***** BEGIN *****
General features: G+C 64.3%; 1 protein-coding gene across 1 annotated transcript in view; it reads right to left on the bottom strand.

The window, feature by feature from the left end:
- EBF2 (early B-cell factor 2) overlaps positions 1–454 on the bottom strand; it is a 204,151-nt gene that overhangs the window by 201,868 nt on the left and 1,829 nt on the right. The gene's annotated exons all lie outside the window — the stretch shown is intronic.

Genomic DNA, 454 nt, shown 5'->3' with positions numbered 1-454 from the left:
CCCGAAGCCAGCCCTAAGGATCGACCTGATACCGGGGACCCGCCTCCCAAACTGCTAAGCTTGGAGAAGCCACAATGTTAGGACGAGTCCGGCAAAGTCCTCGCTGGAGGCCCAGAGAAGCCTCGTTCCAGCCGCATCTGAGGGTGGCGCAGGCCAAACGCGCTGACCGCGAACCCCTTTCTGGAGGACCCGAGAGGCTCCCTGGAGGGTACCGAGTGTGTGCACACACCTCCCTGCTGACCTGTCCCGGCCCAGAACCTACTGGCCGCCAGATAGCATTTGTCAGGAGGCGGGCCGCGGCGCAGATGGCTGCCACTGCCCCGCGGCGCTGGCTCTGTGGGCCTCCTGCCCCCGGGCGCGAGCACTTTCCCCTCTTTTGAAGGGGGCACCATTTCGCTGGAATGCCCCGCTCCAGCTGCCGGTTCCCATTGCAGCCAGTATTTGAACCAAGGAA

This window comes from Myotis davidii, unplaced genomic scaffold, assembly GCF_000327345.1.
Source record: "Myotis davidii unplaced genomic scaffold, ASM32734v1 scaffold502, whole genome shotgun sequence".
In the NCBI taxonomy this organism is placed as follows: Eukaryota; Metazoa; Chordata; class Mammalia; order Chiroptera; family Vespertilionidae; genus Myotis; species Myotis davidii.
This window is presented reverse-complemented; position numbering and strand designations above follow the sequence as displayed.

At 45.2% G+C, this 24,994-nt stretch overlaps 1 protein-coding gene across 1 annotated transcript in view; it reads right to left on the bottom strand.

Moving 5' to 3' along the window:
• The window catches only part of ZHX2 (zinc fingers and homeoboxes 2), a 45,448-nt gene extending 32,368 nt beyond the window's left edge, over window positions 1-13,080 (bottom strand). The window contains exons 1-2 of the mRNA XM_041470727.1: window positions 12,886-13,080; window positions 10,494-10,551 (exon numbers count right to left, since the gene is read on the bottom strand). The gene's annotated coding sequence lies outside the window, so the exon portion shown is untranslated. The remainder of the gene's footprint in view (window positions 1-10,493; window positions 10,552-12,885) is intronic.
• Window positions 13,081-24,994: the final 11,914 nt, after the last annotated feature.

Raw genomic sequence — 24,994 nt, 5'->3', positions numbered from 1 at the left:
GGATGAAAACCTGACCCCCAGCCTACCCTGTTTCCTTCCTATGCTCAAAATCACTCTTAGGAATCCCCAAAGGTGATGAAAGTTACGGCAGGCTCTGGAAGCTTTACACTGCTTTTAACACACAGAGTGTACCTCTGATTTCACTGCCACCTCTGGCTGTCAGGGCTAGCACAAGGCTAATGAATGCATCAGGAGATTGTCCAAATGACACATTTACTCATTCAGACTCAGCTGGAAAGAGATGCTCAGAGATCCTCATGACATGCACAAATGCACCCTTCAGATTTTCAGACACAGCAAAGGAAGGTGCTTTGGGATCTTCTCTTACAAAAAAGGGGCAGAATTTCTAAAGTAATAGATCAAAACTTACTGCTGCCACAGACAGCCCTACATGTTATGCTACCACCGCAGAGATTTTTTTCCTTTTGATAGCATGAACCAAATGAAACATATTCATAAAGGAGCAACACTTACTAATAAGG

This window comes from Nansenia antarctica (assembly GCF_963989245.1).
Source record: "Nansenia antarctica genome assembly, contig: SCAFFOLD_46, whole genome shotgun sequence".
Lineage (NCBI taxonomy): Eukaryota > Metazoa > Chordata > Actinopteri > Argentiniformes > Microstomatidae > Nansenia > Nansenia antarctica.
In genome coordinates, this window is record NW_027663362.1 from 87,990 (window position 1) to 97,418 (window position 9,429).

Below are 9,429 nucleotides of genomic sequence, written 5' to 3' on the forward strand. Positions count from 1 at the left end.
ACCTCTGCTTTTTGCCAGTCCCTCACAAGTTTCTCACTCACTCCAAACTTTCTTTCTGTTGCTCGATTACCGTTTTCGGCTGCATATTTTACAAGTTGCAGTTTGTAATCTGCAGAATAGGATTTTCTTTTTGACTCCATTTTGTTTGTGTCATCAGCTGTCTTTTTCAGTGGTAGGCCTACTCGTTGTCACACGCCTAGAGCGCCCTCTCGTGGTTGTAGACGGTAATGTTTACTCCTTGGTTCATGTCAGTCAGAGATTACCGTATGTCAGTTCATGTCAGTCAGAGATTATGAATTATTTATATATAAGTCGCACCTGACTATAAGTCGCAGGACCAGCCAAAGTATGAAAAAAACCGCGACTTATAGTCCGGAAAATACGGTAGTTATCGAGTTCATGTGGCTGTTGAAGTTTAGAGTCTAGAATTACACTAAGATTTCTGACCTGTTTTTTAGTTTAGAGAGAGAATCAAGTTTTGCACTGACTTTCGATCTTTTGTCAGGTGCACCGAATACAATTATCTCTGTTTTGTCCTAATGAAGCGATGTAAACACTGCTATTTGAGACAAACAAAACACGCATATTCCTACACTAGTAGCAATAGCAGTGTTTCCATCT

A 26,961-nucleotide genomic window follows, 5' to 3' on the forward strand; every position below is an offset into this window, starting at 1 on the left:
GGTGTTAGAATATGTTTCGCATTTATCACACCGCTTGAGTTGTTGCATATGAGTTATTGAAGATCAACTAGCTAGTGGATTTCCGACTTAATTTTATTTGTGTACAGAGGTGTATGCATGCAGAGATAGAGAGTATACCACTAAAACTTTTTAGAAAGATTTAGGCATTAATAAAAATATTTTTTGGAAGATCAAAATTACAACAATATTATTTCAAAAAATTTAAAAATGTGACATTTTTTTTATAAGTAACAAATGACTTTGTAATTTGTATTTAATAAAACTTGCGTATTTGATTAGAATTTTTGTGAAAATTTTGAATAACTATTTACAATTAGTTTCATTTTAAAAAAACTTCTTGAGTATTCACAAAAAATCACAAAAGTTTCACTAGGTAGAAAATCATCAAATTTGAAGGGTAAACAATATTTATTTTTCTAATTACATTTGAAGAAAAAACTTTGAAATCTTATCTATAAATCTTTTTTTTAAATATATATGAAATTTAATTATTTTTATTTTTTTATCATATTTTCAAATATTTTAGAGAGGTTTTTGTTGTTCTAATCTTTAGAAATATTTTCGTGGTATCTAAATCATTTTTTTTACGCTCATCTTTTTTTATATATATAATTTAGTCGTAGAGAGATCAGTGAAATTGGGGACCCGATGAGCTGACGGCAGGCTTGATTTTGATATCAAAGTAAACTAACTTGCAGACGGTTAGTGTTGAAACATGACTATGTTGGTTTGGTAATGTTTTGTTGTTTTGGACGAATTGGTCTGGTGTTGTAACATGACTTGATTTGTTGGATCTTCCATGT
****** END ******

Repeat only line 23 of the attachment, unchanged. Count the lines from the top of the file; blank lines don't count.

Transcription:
GGTGTTAGAATATGTTTCGCATTTATCACACCGCTTGAGTTGTTGCATATGAGTTATTGAAGATCAACTAGCTAGTGGATTTCCGACTTAATTTTATTTGTGTACAGAGGTGTATGCATGCAGAGATAGAGAGTATACCACTAAAACTTTTTAGAAAGATTTAGGCATTAATAAAAATATTTTTTGGAAGATCAAAATTACAACAATATTATTTCAAAAAATTTAAAAATGTGACATTTTTTTTATAAGTAACAAATGACTTTGTAATTTGTATTTAATAAAACTTGCGTATTTGATTAGAATTTTTGTGAAAATTTTGAATAACTATTTACAATTAGTTTCATTTTAAAAAAACTTCTTGAGTATTCACAAAAAATCACAAAAGTTTCACTAGGTAGAAAATCATCAAATTTGAAGGGTAAACAATATTTATTTTTCTAATTACATTTGAAGAAAAAACTTTGAAATCTTATCTATAAATCTTTTTTTTAAATATATATGAAATTTAATTATTTTTATTTTTTTATCATATTTTCAAATATTTTAGAGAGGTTTTTGTTGTTCTAATCTTTAGAAATATTTTCGTGGTATCTAAATCATTTTTTTTACGCTCATCTTTTTTTATATATATAATTTAGTCGTAGAGAGATCAGTGAAATTGGGGACCCGATGAGCTGACGGCAGGCTTGATTTTGATATCAAAGTAAACTAACTTGCAGACGGTTAGTGTTGAAACATGACTATGTTGGTTTGGTAATGTTTTGTTGTTTTGGACGAATTGGTCTGGTGTTGTAACATGACTTGATTTGTTGGATCTTCCATGT